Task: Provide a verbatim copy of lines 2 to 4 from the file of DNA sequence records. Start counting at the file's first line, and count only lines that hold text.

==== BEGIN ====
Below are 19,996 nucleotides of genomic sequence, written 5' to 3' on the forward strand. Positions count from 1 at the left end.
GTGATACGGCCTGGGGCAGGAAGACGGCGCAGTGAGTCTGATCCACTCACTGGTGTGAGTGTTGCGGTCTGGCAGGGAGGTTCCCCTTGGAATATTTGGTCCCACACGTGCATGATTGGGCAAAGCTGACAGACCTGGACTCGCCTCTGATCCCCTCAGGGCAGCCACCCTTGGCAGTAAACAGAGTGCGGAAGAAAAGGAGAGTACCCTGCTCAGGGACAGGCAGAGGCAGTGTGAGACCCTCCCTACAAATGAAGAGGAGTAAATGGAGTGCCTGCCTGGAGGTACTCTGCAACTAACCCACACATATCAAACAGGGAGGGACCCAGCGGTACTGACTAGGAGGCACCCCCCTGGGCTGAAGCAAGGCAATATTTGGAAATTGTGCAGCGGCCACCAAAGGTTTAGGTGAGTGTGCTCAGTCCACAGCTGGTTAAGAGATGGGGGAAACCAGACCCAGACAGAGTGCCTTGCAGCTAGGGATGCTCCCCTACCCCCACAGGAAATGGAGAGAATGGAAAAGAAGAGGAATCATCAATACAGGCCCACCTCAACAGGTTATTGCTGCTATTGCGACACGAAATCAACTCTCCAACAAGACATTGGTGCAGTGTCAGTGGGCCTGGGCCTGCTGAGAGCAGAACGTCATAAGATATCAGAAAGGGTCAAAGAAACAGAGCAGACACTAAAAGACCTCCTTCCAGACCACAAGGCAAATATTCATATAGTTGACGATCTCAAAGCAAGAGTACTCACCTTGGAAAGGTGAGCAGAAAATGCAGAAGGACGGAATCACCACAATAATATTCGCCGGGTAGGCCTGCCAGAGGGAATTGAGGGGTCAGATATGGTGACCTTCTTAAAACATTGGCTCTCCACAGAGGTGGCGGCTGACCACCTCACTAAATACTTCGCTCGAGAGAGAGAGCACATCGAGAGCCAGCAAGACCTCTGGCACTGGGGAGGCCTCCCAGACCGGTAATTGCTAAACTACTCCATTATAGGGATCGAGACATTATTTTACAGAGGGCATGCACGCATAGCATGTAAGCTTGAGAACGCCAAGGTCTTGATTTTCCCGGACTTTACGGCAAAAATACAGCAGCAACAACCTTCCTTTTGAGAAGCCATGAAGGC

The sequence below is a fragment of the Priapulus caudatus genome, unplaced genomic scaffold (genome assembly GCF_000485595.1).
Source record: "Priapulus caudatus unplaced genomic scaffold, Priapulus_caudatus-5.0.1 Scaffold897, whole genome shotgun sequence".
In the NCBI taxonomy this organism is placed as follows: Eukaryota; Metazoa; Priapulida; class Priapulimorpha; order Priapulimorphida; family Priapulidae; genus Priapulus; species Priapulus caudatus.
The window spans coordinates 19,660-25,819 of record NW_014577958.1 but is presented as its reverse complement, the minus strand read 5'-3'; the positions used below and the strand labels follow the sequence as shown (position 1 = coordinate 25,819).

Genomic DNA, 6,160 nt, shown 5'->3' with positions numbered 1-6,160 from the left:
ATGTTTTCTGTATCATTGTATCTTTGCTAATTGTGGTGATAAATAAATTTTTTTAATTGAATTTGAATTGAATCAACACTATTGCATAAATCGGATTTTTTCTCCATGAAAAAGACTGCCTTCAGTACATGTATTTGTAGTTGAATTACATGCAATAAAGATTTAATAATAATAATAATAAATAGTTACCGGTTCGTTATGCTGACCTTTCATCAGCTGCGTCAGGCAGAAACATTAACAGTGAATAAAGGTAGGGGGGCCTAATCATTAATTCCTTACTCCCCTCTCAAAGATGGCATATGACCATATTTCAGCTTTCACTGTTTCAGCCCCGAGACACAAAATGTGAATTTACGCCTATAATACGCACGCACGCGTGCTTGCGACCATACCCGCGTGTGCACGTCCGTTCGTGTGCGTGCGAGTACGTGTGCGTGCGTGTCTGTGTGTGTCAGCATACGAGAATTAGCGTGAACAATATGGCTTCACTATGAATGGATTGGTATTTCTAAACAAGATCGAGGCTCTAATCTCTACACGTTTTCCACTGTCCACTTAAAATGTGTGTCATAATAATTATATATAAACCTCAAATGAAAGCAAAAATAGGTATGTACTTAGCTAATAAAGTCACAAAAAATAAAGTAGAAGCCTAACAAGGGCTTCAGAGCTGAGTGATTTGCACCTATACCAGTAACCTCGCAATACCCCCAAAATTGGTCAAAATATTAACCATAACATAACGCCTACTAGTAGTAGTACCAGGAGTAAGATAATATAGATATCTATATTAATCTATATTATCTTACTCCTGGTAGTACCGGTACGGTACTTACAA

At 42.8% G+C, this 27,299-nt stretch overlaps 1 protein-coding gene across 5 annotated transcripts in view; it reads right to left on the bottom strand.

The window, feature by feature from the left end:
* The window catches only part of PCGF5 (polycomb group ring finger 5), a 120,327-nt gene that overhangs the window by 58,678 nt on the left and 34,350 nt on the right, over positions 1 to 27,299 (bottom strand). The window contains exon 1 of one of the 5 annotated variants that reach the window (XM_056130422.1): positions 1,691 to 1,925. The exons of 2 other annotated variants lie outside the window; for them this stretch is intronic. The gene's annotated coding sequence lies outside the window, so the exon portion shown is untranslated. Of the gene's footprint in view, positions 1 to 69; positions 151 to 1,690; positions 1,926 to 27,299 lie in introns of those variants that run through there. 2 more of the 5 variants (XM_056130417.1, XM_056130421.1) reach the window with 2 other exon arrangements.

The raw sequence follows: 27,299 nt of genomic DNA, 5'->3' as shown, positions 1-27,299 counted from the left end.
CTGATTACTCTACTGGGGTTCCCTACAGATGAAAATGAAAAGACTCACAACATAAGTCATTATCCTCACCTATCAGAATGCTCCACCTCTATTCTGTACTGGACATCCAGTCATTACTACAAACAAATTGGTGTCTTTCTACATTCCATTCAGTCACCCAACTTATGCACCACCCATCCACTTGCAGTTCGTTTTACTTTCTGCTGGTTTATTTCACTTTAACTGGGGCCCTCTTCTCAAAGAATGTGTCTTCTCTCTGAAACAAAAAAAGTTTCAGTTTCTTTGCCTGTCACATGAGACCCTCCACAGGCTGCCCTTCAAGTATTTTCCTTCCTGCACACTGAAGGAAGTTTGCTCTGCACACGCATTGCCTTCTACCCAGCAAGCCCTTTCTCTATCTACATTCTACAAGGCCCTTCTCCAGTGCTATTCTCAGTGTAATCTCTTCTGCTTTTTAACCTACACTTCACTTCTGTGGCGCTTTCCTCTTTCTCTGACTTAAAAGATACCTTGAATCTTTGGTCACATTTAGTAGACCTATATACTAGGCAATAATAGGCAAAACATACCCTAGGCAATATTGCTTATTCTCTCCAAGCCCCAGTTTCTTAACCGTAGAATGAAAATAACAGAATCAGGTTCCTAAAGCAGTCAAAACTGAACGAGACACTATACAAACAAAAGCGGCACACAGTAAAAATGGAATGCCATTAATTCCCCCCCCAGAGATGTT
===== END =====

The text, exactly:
GTGATACGGCCTGGGGCAGGAAGACGGCGCAGTGAGTCTGATCCACTCACTGGTGTGAGTGTTGCGGTCTGGCAGGGAGGTTCCCCTTGGAATATTTGGTCCCACACGTGCATGATTGGGCAAAGCTGACAGACCTGGACTCGCCTCTGATCCCCTCAGGGCAGCCACCCTTGGCAGTAAACAGAGTGCGGAAGAAAAGGAGAGTACCCTGCTCAGGGACAGGCAGAGGCAGTGTGAGACCCTCCCTACAAATGAAGAGGAGTAAATGGAGTGCCTGCCTGGAGGTACTCTGCAACTAACCCACACATATCAAACAGGGAGGGACCCAGCGGTACTGACTAGGAGGCACCCCCCTGGGCTGAAGCAAGGCAATATTTGGAAATTGTGCAGCGGCCACCAAAGGTTTAGGTGAGTGTGCTCAGTCCACAGCTGGTTAAGAGATGGGGGAAACCAGACCCAGACAGAGTGCCTTGCAGCTAGGGATGCTCCCCTACCCCCACAGGAAATGGAGAGAATGGAAAAGAAGAGGAATCATCAATACAGGCCCACCTCAACAGGTTATTGCTGCTATTGCGACACGAAATCAACTCTCCAACAAGACATTGGTGCAGTGTCAGTGGGCCTGGGCCTGCTGAGAGCAGAACGTCATAAGATATCAGAAAGGGTCAAAGAAACAGAGCAGACACTAAAAGACCTCCTTCCAGACCACAAGGCAAATATTCATATAGTTGACGATCTCAAAGCAAGAGTACTCACCTTGGAAAGGTGAGCAGAAAATGCAGAAGGACGGAATCACCACAATAATATTCGCCGGGTAGGCCTGCCAGAGGGAATTGAGGGGTCAGATATGGTGACCTTCTTAAAACATTGGCTCTCCACAGAGGTGGCGGCTGACCACCTCACTAAATACTTCGCTCGAGAGAGAGAGCACATCGAGAGCCAGCAAGACCTCTGGCACTGGGGAGGCCTCCCAGACCGGTAATTGCTAAACTACTCCATTATAGGGATCGAGACATTATTTTACAGAGGGCATGCACGCATAGCATGTAAGCTTGAGAACGCCAAGGTCTTGATTTTCCCGGACTTTACGGCAAAAATACAGCAGCAACAACCTTCCTTTTGAGAAGCCATGAAGGC

The sequence below is a fragment of the Priapulus caudatus genome, unplaced genomic scaffold (genome assembly GCF_000485595.1).
Source record: "Priapulus caudatus unplaced genomic scaffold, Priapulus_caudatus-5.0.1 Scaffold897, whole genome shotgun sequence".